*The top three countries in terms of total cable TV subscribers in 2008 were China, the United States and India, with China leading the pack with 160 million subscribers.

*China Mobile plans to invest nearly RMB60 billion (US$8.6 billion) on the development of its 3G network in 2009 and China Netcom aims to invest RMB100 million (US$14.6billion) on network expansion and capture a third of the market, in a bid to narrow the gap with China Mobile. China Telecom is to spend RMB80 billion (US$11.7 billion) in the next several years to expand the network of its new mobile phone business.

Data in this report is the latest available at the time of preparation and may not be for the current year.

The following notes provide some background to our scenario forecasting methodology: *This report includes what we term scenario forecasts. By describing long-range scenarios we identify a band within which we expect market growth to occur. The associated text describes what we see as the most likely growth trend within this band.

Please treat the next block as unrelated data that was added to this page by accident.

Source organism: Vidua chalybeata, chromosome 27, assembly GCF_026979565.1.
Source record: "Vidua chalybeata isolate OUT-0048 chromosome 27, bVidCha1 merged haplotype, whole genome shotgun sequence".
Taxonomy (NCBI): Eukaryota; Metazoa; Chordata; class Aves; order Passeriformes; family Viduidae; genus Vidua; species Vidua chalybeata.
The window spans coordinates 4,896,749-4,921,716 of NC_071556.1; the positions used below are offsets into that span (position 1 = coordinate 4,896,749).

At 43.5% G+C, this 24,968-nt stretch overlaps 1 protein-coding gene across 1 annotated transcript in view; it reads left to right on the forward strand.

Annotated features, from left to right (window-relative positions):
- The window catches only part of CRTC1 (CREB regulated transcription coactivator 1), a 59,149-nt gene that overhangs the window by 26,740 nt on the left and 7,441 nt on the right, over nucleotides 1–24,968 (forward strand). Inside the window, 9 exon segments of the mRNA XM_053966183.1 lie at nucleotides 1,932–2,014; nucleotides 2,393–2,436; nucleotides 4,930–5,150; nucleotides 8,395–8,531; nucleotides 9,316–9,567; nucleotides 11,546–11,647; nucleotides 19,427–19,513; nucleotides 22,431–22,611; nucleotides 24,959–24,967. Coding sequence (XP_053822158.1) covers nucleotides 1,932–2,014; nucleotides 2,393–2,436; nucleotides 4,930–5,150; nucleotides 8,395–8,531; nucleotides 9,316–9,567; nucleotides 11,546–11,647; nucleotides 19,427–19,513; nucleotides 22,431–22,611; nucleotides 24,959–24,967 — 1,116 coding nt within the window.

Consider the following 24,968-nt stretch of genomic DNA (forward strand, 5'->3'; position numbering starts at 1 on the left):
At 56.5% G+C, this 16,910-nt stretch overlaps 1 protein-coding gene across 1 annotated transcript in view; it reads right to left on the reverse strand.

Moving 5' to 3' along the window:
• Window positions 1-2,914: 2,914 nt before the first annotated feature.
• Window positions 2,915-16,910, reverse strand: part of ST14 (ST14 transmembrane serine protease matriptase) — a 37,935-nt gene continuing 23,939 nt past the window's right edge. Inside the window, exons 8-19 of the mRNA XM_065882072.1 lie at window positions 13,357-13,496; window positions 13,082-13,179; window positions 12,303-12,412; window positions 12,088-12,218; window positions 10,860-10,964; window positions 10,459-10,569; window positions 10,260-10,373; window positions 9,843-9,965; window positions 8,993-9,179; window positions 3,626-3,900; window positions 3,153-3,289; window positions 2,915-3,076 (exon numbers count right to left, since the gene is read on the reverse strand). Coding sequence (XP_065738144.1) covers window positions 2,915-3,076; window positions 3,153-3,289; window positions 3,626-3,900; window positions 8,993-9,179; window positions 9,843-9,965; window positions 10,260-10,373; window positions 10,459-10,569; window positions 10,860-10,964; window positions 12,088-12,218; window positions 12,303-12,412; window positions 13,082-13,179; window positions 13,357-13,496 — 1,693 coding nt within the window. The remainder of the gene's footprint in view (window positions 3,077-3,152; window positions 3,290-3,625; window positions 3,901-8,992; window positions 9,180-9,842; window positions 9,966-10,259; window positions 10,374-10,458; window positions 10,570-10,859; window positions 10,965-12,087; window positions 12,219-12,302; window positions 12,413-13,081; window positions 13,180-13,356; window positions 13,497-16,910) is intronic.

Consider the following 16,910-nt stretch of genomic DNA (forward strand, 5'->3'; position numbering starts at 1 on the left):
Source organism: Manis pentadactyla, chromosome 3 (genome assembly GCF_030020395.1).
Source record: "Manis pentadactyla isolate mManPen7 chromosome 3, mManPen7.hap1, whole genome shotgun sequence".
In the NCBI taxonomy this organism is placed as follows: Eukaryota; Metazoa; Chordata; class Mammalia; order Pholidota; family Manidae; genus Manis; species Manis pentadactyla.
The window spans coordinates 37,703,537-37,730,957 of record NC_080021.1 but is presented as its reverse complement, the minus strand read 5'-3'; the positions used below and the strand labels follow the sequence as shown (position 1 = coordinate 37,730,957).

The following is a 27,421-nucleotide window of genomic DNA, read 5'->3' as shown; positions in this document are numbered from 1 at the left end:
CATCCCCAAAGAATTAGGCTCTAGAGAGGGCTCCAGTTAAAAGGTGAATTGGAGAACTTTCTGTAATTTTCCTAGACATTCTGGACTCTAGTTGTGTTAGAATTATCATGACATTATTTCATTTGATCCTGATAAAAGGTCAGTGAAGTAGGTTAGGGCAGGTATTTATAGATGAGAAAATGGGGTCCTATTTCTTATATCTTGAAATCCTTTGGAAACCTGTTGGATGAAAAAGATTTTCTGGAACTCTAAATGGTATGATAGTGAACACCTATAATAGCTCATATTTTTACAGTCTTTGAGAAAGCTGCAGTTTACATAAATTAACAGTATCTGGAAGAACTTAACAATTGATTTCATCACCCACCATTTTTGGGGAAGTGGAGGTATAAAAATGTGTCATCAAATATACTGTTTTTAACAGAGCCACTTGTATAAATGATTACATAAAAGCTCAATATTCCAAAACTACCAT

*The projections shown in the tables in this report are based on our own historical information, as well as on telecommunication sector statistics from official and non-official, national and international sources. We assume a possible deviation of 15-20% around this data.

*All statistics for GDP, revenue, etc are shown in US$, in order to maintain consistency within and between markets. At the same time we acknowledge that this can introduce some irregularities.

For those needing high level strategic analysis and objective analysis on China, this report is essential reading and gives further information on: *The introduction of 15 measures by the Chinese government to support TD-SCDMA technology. The policies fall into six categories: financial aid, project support, network construction, product research, commercialisation, and industry development.

*The formal launch of China's new information and communications department in May 2008. The new agency, the Ministry of Industry and Information Technology (MIIT), replaces the ten-year-old Ministry of Information and Industry (MII).